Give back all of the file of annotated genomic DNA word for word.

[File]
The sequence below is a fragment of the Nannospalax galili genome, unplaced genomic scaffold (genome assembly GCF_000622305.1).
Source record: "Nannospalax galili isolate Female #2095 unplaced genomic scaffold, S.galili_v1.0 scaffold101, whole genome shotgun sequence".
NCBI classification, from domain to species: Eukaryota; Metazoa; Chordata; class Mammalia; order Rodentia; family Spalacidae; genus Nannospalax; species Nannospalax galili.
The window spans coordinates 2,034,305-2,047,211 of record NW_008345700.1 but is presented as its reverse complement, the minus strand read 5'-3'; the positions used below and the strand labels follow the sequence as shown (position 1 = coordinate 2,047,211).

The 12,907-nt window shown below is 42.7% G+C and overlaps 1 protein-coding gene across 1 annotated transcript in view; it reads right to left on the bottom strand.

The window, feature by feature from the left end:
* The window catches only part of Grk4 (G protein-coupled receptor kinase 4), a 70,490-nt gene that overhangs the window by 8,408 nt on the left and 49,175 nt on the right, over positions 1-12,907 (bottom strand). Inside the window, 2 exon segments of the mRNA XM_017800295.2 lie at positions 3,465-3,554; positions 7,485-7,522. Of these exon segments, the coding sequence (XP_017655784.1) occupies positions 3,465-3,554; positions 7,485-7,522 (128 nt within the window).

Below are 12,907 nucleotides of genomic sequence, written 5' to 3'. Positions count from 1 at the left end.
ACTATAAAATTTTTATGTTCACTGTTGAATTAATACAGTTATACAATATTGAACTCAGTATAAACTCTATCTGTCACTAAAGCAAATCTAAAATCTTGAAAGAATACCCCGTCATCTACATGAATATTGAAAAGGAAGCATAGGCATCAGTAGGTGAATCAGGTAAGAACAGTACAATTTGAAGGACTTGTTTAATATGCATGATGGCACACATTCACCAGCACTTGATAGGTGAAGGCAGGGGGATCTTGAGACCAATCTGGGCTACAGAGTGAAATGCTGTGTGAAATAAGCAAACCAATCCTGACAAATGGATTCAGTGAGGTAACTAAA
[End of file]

The sequence below is a fragment of the Nannospalax galili genome, unplaced genomic scaffold (genome assembly GCF_000622305.1).
Source record: "Nannospalax galili isolate Female #2095 unplaced genomic scaffold, S.galili_v1.0 scaffold101, whole genome shotgun sequence".
NCBI classification, from domain to species: Eukaryota; Metazoa; Chordata; class Mammalia; order Rodentia; family Spalacidae; genus Nannospalax; species Nannospalax galili.
The window spans coordinates 2,034,305-2,047,211 of record NW_008345700.1 but is presented as its reverse complement, the minus strand read 5'-3'; the positions used below and the strand labels follow the sequence as shown (position 1 = coordinate 2,047,211).

The 12,907-nt window shown below is 42.7% G+C and overlaps 1 protein-coding gene across 1 annotated transcript in view; it reads right to left on the bottom strand.

The window, feature by feature from the left end:
* The window catches only part of Grk4 (G protein-coupled receptor kinase 4), a 70,490-nt gene that overhangs the window by 8,408 nt on the left and 49,175 nt on the right, over positions 1-12,907 (bottom strand). Inside the window, 2 exon segments of the mRNA XM_017800295.2 lie at positions 3,465-3,554; positions 7,485-7,522. Of these exon segments, the coding sequence (XP_017655784.1) occupies positions 3,465-3,554; positions 7,485-7,522 (128 nt within the window).

Below are 12,907 nucleotides of genomic sequence, written 5' to 3'. Positions count from 1 at the left end.
ACTATAAAATTTTTATGTTCACTGTTGAATTAATACAGTTATACAATATTGAACTCAGTATAAACTCTATCTGTCACTAAAGCAAATCTAAAATCTTGAAAGAATACCCCGTCATCTACATGAATATTGAAAAGGAAGCATAGGCATCAGTAGGTGAATCAGGTAAGAACAGTACAATTTGAAGGACTTGTTTAATATGCATGATGGCACACATTCACCAGCACTTGATAGGTGAAGGCAGGGGGATCTTGAGACCAATCTGGGCTACAGAGTGAAATGCTGTGTGAAATAAGCAAACCAATCCTGACAAATGGATTCAGTGAGGTAACTAAA